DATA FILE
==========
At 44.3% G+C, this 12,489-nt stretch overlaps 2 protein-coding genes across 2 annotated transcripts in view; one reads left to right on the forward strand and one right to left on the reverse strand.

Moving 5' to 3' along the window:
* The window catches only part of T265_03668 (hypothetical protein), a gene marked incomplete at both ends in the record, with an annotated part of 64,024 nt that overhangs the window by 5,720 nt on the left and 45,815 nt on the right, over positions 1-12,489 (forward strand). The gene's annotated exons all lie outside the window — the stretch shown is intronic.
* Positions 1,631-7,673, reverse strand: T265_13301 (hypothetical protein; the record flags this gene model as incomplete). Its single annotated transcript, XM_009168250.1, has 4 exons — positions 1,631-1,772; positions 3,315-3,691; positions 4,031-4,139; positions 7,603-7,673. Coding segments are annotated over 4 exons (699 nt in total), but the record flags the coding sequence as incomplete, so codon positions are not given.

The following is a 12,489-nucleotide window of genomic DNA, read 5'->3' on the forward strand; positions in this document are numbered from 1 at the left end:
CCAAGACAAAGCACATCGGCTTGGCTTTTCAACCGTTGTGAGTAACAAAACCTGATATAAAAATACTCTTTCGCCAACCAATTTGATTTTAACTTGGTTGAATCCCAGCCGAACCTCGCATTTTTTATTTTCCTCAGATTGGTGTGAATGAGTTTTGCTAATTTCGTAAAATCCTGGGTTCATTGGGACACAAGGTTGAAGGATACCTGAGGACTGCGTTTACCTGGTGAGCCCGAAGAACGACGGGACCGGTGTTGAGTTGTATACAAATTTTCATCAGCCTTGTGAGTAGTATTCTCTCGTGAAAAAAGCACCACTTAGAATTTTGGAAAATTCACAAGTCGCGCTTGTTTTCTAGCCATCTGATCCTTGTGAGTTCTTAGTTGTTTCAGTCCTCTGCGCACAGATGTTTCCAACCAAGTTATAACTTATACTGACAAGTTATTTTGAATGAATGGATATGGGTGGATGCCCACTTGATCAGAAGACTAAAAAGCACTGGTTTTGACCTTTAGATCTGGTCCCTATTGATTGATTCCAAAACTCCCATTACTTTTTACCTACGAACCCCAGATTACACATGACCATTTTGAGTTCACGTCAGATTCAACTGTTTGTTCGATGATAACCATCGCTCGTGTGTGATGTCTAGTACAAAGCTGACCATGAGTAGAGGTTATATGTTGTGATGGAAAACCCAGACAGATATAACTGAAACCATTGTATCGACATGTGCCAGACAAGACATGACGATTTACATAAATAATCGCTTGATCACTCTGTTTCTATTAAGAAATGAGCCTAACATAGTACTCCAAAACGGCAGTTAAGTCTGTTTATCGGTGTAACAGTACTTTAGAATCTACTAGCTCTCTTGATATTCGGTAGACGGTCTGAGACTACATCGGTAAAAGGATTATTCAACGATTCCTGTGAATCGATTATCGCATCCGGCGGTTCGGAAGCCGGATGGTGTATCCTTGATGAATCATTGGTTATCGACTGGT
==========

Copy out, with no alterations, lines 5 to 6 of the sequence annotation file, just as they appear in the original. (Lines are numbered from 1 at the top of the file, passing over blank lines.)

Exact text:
The following is a 12,489-nucleotide window of genomic DNA, read 5'->3' on the forward strand; positions in this document are numbered from 1 at the left end:
CCAAGACAAAGCACATCGGCTTGGCTTTTCAACCGTTGTGAGTAACAAAACCTGATATAAAAATACTCTTTCGCCAACCAATTTGATTTTAACTTGGTTGAATCCCAGCCGAACCTCGCATTTTTTATTTTCCTCAGATTGGTGTGAATGAGTTTTGCTAATTTCGTAAAATCCTGGGTTCATTGGGACACAAGGTTGAAGGATACCTGAGGACTGCGTTTACCTGGTGAGCCCGAAGAACGACGGGACCGGTGTTGAGTTGTATACAAATTTTCATCAGCCTTGTGAGTAGTATTCTCTCGTGAAAAAAGCACCACTTAGAATTTTGGAAAATTCACAAGTCGCGCTTGTTTTCTAGCCATCTGATCCTTGTGAGTTCTTAGTTGTTTCAGTCCTCTGCGCACAGATGTTTCCAACCAAGTTATAACTTATACTGACAAGTTATTTTGAATGAATGGATATGGGTGGATGCCCACTTGATCAGAAGACTAAAAAGCACTGGTTTTGACCTTTAGATCTGGTCCCTATTGATTGATTCCAAAACTCCCATTACTTTTTACCTACGAACCCCAGATTACACATGACCATTTTGAGTTCACGTCAGATTCAACTGTTTGTTCGATGATAACCATCGCTCGTGTGTGATGTCTAGTACAAAGCTGACCATGAGTAGAGGTTATATGTTGTGATGGAAAACCCAGACAGATATAACTGAAACCATTGTATCGACATGTGCCAGACAAGACATGACGATTTACATAAATAATCGCTTGATCACTCTGTTTCTATTAAGAAATGAGCCTAACATAGTACTCCAAAACGGCAGTTAAGTCTGTTTATCGGTGTAACAGTACTTTAGAATCTACTAGCTCTCTTGATATTCGGTAGACGGTCTGAGACTACATCGGTAAAAGGATTATTCAACGATTCCTGTGAATCGATTATCGCATCCGGCGGTTCGGAAGCCGGATGGTGTATCCTTGATGAATCATTGGTTATCGACTGGT